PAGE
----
In addressing the recently published research calls, this study broadens the horizon of existing research on psychological contract and employee positive voice by investigating the mediating and the moderating factors that influence this relationship.

Details

Personnel Review, vol. 47 no. 5
Type: Research Article
ISSN: 0048-3486

Keywords

Article
Publication date: 6 March 2017

Muhammad Ali Asadullah, Ahmad Nabeel Siddiquei, Arshial Hussain and Ghulam Ali Arain

The purpose of this paper is to determine the mediating role of “moral clarity” and the moderating role of “hypocrisy” in the relationship between sense of power and…

Abstract

Purpose

The purpose of this paper is to determine the mediating role of “moral clarity” and the moderating role of “hypocrisy” in the relationship between sense of power and punishment severity.

Design/methodology/approach

The data were collected using purposive sampling from 250 government officials serving at a responsible and authoritative position in different public sector organizations operating in Pakistan.

Findings

The study has found a significant indirect effect of sense of power on punishment severity through moral clarity. This study has also found that this indirect effect is significant at higher levels of hypocrisy but insignificant at lower or moderate level of hypocrisy.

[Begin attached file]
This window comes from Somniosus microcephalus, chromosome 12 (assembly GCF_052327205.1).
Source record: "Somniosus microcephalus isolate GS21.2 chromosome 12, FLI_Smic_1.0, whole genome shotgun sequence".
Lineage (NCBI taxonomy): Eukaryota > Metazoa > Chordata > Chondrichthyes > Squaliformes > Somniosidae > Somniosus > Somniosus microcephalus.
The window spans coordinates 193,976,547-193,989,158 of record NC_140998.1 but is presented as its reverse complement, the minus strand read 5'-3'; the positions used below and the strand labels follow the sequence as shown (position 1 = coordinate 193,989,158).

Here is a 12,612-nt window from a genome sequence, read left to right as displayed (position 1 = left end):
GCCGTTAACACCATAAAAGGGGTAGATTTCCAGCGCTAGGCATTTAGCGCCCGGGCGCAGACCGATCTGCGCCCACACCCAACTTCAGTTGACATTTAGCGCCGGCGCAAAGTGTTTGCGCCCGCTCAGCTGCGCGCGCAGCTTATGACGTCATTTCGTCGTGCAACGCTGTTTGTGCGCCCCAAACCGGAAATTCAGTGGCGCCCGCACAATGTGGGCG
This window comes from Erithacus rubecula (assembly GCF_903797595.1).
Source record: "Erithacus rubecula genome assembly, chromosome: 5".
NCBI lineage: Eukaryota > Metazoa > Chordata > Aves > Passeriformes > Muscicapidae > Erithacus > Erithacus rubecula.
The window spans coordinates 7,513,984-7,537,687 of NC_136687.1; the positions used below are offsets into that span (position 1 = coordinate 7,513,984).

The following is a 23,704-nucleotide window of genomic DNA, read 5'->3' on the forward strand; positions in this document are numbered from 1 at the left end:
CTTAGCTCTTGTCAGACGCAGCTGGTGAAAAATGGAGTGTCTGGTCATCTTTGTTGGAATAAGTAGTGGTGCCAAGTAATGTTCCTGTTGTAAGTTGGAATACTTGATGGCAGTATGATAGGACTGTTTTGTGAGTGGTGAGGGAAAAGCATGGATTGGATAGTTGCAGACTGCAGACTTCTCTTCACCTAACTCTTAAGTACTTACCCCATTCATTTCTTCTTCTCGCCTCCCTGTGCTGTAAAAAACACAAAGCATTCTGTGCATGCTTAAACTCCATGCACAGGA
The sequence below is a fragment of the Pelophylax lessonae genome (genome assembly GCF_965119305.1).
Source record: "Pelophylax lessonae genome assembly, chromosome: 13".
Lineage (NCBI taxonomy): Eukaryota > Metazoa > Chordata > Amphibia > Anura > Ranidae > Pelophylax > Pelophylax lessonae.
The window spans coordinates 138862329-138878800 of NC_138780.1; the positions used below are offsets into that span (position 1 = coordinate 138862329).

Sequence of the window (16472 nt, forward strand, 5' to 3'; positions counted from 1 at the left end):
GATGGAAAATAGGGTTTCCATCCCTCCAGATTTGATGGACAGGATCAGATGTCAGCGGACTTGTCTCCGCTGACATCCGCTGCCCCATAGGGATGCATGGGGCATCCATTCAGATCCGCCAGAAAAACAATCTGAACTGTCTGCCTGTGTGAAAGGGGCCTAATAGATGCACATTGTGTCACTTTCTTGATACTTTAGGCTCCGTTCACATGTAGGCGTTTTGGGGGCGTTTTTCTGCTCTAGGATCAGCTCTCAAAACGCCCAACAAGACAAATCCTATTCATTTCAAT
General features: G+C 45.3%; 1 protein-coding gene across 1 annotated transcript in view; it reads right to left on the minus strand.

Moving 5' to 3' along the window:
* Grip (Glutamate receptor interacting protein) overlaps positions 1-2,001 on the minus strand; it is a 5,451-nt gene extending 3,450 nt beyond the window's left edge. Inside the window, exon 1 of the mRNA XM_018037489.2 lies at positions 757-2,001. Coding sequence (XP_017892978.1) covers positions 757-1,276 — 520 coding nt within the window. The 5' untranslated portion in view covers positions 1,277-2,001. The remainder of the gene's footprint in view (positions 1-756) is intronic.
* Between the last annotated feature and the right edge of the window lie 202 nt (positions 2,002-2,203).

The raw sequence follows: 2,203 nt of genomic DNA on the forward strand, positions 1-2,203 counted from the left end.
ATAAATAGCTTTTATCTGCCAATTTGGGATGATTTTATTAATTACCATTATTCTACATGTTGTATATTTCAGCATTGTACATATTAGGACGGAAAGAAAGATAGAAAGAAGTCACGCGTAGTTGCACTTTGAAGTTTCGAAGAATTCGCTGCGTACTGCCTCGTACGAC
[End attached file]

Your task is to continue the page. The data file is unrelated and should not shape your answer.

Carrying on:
Practical implications

The study offers serious practical implications by highlighting the role of hypocrisy in powerful individuals’ moral judgements and their decisions to exercise power and administer punishments.

Originality/value

The study is the first to develop and test a mediated-moderation model of the relationship between sense of power, moral clarity, hypocrisy and punishment severity.

Details

South Asian Journal of Business Studies, vol. 6 no. 1
Type: Research Article
ISSN: 2398-628X

Keywords

Article
Publication date: 7 September 2020

Zeeshan Ahmed Bhatti, Ghulam Ali Arain, Hina Mahboob Yasin, Muhammad Asif Khan and Muhammad Shakaib Akram

Drawing on social identity theory and prosocial behaviour research, this study explores how people's integration of their offline and online social activities through…

Abstract

Purpose

Drawing on social identity theory and prosocial behaviour research, this study explores how people's integration of their offline and online social activities through Facebook cultivates their Facebook citizenship behaviour (FCB). It also offers further insight into the underlying mechanism of offline and online social activity integration - FCB relation by investigating people's social identification with their offline and online social groups as possible mediators.

Design/methodology/approach

Based on social identity theory (SIT) literature, community citizenship behaviour and offline-online social activity integration through Facebook, we developed a conceptual model, which was empirically tested using data from 308 Facebook users